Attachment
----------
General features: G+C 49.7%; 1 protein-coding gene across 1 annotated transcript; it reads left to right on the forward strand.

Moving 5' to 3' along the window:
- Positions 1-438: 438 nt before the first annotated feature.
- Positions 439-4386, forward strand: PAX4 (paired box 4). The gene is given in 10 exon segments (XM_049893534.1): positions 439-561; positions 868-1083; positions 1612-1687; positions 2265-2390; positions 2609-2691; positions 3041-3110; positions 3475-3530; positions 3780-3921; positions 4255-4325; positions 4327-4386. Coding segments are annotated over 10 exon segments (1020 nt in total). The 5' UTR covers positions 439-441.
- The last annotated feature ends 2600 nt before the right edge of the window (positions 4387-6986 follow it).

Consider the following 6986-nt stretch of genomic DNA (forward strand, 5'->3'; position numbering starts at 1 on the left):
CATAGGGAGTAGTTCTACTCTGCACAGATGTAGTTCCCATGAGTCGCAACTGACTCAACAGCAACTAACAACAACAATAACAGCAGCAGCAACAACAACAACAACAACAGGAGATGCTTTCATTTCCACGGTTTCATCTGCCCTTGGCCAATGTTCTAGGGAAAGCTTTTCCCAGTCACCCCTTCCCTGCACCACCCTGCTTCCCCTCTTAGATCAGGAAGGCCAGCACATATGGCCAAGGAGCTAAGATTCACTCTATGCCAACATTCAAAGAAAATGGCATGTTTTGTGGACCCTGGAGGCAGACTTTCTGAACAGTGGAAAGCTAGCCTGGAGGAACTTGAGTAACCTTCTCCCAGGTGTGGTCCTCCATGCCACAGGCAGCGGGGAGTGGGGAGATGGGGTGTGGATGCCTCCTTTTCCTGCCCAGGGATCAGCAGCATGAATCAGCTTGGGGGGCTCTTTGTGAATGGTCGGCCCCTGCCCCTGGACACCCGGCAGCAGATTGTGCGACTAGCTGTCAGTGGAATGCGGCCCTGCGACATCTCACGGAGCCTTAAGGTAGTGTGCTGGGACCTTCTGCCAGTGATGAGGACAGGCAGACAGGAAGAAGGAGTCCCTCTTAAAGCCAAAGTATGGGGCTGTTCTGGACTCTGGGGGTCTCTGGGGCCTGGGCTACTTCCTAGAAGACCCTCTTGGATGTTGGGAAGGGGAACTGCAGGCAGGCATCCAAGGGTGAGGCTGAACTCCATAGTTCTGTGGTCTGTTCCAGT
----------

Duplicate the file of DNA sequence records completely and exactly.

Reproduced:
General features: G+C 49.7%; 1 protein-coding gene across 1 annotated transcript; it reads left to right on the forward strand.

Moving 5' to 3' along the window:
- Positions 1-438: 438 nt before the first annotated feature.
- Positions 439-4386, forward strand: PAX4 (paired box 4). The gene is given in 10 exon segments (XM_049893534.1): positions 439-561; positions 868-1083; positions 1612-1687; positions 2265-2390; positions 2609-2691; positions 3041-3110; positions 3475-3530; positions 3780-3921; positions 4255-4325; positions 4327-4386. Coding segments are annotated over 10 exon segments (1020 nt in total). The 5' UTR covers positions 439-441.
- The last annotated feature ends 2600 nt before the right edge of the window (positions 4387-6986 follow it).

Consider the following 6986-nt stretch of genomic DNA (forward strand, 5'->3'; position numbering starts at 1 on the left):
CATAGGGAGTAGTTCTACTCTGCACAGATGTAGTTCCCATGAGTCGCAACTGACTCAACAGCAACTAACAACAACAATAACAGCAGCAGCAACAACAACAACAACAACAGGAGATGCTTTCATTTCCACGGTTTCATCTGCCCTTGGCCAATGTTCTAGGGAAAGCTTTTCCCAGTCACCCCTTCCCTGCACCACCCTGCTTCCCCTCTTAGATCAGGAAGGCCAGCACATATGGCCAAGGAGCTAAGATTCACTCTATGCCAACATTCAAAGAAAATGGCATGTTTTGTGGACCCTGGAGGCAGACTTTCTGAACAGTGGAAAGCTAGCCTGGAGGAACTTGAGTAACCTTCTCCCAGGTGTGGTCCTCCATGCCACAGGCAGCGGGGAGTGGGGAGATGGGGTGTGGATGCCTCCTTTTCCTGCCCAGGGATCAGCAGCATGAATCAGCTTGGGGGGCTCTTTGTGAATGGTCGGCCCCTGCCCCTGGACACCCGGCAGCAGATTGTGCGACTAGCTGTCAGTGGAATGCGGCCCTGCGACATCTCACGGAGCCTTAAGGTAGTGTGCTGGGACCTTCTGCCAGTGATGAGGACAGGCAGACAGGAAGAAGGAGTCCCTCTTAAAGCCAAAGTATGGGGCTGTTCTGGACTCTGGGGGTCTCTGGGGCCTGGGCTACTTCCTAGAAGACCCTCTTGGATGTTGGGAAGGGGAACTGCAGGCAGGCATCCAAGGGTGAGGCTGAACTCCATAGTTCTGTGGTCTGTTCCAGT